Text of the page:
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How can we best make use of data for tropical marine studies? How can we bring together data from disciplines with weak thoeretical connections? Can data modeling be more useful for local contexts rather than global systems? What is the value of information derived from data, and should we be collecting data differently?

These are some of the questions that Dr. Chennu and his team, started in May 2020 as a part of the DigiZ project, grapple with in the interdisciplinary context of tropical marine research.

Data is the currency of knowledge in the 21st century. With the world’s data doubling every two years , the past decades have seen an exponential growth in the three Vs – variety, velocity and volume – of data in the marine sciences. This has led to a tipping point in the burden of knowledge creation: from observational capacity to analytical capacity – towards the goals of environmental sustainability and conservation.

Our research explores ways to leverage the diverse and rapidly growing techniques in data science, machine learning and statistical modeling towards data-driven analytics for the benefit of tropical marine sciences. Data-driven analytics for marine research can generate new insights and scalable predictions, and enable new directions of inquiry across or at higher domain levels. Possible applications of machine-assisted predictions are in effort mitigation, geospatial and habitat mapping, time-series and event modeling, and network analysis. We also seek to further the open science movement at ZMT and beyond.

Our team bring together expertise across domains of habitat mapping, computer vision, machine learning, neural networks,  biogeochemistry, benthic ecology, probabilistic analyses, stakeholder utility networks, software development, optical physics, sensor systems and platforms, engineering of data acquisition and analytical workflows.

Our research addresses a few broad themes:

  • Scalable observations and predictions: We use machine-assisted automation in the analysis and inference of data. Examples include linking observations of ecosystems from proximal to remote sensing scales through underwater, aerial and satellite platforms. Using ML techniques to standardize ecosystem descriptions and transfer information across these scales could inform various efforts: monitoring and management programs, ecosystem function and services modeling, coastal morpho-dynamic impacts, niche modeling and grounding remote sensing data for specific tropical regions and stakeholders.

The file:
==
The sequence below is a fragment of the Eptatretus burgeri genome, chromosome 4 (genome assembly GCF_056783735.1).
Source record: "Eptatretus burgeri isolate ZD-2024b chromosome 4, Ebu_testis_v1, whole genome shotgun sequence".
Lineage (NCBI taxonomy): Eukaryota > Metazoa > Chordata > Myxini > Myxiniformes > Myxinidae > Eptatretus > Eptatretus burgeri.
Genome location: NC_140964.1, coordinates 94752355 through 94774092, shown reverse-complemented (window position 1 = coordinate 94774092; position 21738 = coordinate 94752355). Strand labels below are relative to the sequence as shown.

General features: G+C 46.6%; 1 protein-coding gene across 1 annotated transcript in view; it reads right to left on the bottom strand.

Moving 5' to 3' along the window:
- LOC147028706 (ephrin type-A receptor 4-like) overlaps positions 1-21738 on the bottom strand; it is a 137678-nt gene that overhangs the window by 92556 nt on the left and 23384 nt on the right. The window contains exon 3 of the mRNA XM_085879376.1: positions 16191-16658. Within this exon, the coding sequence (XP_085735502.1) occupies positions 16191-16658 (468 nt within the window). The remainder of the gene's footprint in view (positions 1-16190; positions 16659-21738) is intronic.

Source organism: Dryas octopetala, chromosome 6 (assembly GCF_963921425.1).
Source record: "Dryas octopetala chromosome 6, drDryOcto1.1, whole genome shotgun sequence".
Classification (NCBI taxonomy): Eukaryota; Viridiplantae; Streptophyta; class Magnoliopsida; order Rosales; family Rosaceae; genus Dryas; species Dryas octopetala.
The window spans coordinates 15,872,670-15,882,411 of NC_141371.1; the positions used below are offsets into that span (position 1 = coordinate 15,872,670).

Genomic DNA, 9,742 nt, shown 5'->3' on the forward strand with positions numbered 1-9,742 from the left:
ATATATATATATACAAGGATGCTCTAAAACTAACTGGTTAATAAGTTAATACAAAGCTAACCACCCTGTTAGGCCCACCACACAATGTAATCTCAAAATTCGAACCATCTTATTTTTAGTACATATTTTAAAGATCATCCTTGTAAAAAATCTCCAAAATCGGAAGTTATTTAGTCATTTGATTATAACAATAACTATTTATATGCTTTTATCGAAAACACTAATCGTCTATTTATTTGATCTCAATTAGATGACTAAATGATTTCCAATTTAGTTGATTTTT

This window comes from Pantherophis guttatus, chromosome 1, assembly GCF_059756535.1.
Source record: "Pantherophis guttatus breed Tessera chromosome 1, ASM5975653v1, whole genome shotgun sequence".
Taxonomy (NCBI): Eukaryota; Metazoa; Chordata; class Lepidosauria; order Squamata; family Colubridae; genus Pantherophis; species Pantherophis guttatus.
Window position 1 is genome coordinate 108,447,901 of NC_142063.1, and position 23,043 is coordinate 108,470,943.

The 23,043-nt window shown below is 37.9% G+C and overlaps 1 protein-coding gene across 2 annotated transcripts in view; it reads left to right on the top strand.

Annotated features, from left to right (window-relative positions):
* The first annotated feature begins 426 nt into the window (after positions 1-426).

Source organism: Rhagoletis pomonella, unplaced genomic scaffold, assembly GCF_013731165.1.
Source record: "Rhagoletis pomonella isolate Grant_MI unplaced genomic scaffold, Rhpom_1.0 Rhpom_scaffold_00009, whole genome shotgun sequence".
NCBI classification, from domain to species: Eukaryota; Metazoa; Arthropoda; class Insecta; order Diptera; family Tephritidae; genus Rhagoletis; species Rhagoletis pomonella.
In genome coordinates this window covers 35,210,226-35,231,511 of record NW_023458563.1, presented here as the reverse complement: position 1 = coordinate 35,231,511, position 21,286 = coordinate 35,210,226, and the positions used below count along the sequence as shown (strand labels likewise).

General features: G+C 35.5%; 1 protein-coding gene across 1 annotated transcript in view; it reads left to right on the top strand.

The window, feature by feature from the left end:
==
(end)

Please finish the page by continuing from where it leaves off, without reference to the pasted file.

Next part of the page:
• Technology and design of data acquisition: We aim to develop sensor systems and acquisition technologies to improve the modalities for ecosystem observation, which can adapt to the realities of working in resource-constrained regions. This could be to develop new data modalities where technological adaptation can improve the information content of acquired data without disrupting established routines. We are also interested in data generation that uses small platforms, context-aware and distributed sensing, for which citizen science is a promising avenue of stakeholder involvement.
  • Cross-disciplinary linkages: An important and perhaps long-term effort will be to discern links and patterns across domains or contexts that may be only weakly connected by causal or theoretical frameworks. A data-centric approach could be used to find connections between datasets across domains from ecology and sociology, from epidemiology and climate change, from food security and meteorology. In relation to the population coverage, tropical locations are sparsely represented in global datasets and are in a ‘geospatial blind spot’ for many models. Efforts towards building contextualized local models, instead of global ones, could help deliver meaningful information and further stakeholder engagement.

Some  research tasks that our team is engaged with:

  • Machine learning for detailed mapping of coral reef biodiversity using underwater hyperspectral imaging
  • 3D-modeling using photogammetry for studying coastal morphodynamics, mangrove forests and coral reefs
  • Quantitative modeling of stakeholder preferences for decision analysis and conflict resolution
  • Deep learning and computer vision for analysis of image patterns and their connections to population traits or phenotypic signatures.
  • High-resolution pigment mapping for eco-physiological studies of phototrophic communities or organisms
  • Design and development of instruments for use with scientific diving for the study of shallow coastal systems
  • The use of probabilistic programming and natural language processing for studies in social science such as networks of knowledge dissemination, scientific discourse.
 

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